15 February 2014

Shades of Milk and Honey - Mary Robinette Kowal

Jane is a plain country lady with an extraordinary talent; she can work magic. She can create images and effects by folding a kind of magical tapestry, she just picks up a thread from the ether and works it into reality. Her sister, Melody, is beautiful but not nearly so talented in the use of glamour, instead of working on herself she spends her time chasing men. Everything is as normal until the roguish Captain Livingston arrives, along with the mysterious famous Glamourist, Mr Vincent, whose work captivates Jane,

If you love Jane Austen, you'll appreciate this slightly magical take on the Regency world. There are so many likenesses between this book and Austen's work, such as the two sisters being quite like Elinor and Marianne from Sense and Sensibility, brooding male leads, handsome captains and the inevitable scandal. A fair bit has been taken from Pride and Prejudice, with the most striking one being Jane's parents being a lot like the Bennets in terms of character.

The story, if you have read books or watched film adaptations of Austen's works, is actually fairly predictable, especially once you realise how similar it is to Pride and Prejudice. And it is fair to say that if you were to compare the dimensions of each character, you would find that Austen's are more developed. However, it is a small book, and no doubt the characters you would want to know more about will be discussed in other Glamourist Histories. Despite this, the book is a quick and enjoyable read. The talk of glamour as such a commonplace thing is very interesting to read, and the way it has filtered into normal life is nice. It does not change their lives as much as it could have, but there is something good about the fact that the author has not differed too much from the regency setting, otherwise there might be no point in setting it there.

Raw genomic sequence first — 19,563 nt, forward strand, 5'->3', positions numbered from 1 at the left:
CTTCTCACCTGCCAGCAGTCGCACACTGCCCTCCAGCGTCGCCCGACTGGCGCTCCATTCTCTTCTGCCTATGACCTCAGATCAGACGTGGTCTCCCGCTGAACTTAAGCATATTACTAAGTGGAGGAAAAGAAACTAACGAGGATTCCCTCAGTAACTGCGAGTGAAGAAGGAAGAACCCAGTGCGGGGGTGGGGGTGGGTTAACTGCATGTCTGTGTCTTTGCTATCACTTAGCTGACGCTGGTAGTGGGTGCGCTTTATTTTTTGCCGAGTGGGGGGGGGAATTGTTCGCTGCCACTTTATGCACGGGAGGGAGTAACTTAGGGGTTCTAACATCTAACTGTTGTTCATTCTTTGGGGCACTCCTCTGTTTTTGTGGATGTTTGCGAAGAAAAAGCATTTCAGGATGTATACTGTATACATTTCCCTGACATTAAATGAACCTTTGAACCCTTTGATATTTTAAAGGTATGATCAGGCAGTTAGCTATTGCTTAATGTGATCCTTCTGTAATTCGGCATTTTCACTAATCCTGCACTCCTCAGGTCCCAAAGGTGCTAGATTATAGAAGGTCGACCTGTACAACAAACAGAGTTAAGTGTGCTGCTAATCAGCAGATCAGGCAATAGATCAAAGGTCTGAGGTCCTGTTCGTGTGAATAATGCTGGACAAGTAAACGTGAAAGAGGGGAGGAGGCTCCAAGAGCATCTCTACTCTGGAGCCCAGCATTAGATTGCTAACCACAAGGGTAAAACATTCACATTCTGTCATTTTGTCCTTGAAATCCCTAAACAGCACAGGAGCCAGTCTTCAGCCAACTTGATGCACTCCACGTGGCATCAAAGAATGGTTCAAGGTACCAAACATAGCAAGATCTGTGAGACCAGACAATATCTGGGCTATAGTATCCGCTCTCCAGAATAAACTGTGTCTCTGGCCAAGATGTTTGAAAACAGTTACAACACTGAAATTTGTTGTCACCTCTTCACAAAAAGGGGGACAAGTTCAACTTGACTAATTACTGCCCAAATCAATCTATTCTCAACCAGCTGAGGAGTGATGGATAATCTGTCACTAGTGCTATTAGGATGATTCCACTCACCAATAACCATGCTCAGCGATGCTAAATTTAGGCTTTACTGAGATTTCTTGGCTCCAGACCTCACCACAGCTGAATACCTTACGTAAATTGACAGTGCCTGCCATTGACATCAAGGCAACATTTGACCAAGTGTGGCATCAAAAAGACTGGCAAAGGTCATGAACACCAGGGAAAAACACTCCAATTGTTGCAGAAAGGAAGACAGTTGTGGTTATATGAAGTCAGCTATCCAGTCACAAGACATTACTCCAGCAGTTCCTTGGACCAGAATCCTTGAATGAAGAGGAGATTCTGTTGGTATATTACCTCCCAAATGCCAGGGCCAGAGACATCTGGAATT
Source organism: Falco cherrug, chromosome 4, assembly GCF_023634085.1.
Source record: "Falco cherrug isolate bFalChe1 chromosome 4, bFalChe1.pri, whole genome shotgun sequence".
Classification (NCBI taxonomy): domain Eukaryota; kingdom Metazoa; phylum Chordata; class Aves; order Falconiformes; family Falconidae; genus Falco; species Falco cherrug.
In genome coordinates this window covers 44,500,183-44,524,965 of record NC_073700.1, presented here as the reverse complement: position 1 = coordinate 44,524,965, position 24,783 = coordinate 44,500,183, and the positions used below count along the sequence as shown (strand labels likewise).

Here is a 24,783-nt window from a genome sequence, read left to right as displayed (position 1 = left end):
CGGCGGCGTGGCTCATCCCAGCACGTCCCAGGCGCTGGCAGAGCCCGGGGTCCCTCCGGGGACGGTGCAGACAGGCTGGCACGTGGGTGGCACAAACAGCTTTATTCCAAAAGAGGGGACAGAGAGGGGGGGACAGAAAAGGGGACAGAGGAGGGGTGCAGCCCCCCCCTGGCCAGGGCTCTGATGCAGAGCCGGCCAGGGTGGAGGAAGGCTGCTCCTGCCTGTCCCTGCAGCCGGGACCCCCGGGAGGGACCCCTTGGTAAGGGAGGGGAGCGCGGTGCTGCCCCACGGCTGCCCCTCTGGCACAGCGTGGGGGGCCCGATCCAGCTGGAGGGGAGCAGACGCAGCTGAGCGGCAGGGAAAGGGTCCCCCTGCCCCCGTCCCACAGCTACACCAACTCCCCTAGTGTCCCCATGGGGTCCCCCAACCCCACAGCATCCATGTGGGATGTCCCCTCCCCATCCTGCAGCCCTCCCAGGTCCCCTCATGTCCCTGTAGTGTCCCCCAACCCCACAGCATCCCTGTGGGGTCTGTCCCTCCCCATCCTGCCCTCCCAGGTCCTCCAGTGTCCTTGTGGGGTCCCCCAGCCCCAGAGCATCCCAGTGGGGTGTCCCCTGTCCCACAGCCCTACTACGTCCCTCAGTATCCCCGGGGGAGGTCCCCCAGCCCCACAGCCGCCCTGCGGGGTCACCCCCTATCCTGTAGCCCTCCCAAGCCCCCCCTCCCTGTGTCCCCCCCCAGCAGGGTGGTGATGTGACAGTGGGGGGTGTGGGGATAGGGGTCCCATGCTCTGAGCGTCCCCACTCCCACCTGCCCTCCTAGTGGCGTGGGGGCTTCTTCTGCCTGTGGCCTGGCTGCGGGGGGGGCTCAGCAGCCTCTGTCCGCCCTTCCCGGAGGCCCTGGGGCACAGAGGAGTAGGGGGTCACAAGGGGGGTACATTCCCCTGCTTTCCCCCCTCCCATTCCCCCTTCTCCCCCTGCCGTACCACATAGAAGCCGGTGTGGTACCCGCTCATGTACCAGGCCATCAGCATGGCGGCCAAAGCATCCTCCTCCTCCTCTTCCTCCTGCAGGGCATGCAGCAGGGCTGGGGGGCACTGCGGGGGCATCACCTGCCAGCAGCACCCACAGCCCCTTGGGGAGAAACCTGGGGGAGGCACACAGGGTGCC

As for the characters, Jane and Mr Vincent were drawn very well, particularly our heroine, who was everything a good Austen protagonist should be. However, I would like to know more about Mr Vincent's life, and I thought that their romance was rushed nearing the end of the book, as if she suddenly liked him. There also is no description of Mr Vincent; something I would have liked as it was difficult to imagine him. Melody, the Ellsworths and the Dunkirks are all well-drawn, however, more description would have been a good addition.

As to the story, it didn't take long to get into it, and although some parts were slow, it kept a good pace throughout. The climax was really good and very exciting, with the plot seeming to propel the reader closer and closer to finale. At this point you cannot stop reading and was quite unlike any Austen novel, despite the fact that the circumstances that it arrived in were extremely similar.

This story is a fresh take on a classic style of literature, it is light, magical reading and is a great way to introduce teenagers to Regency and Austen. 8 out of 10.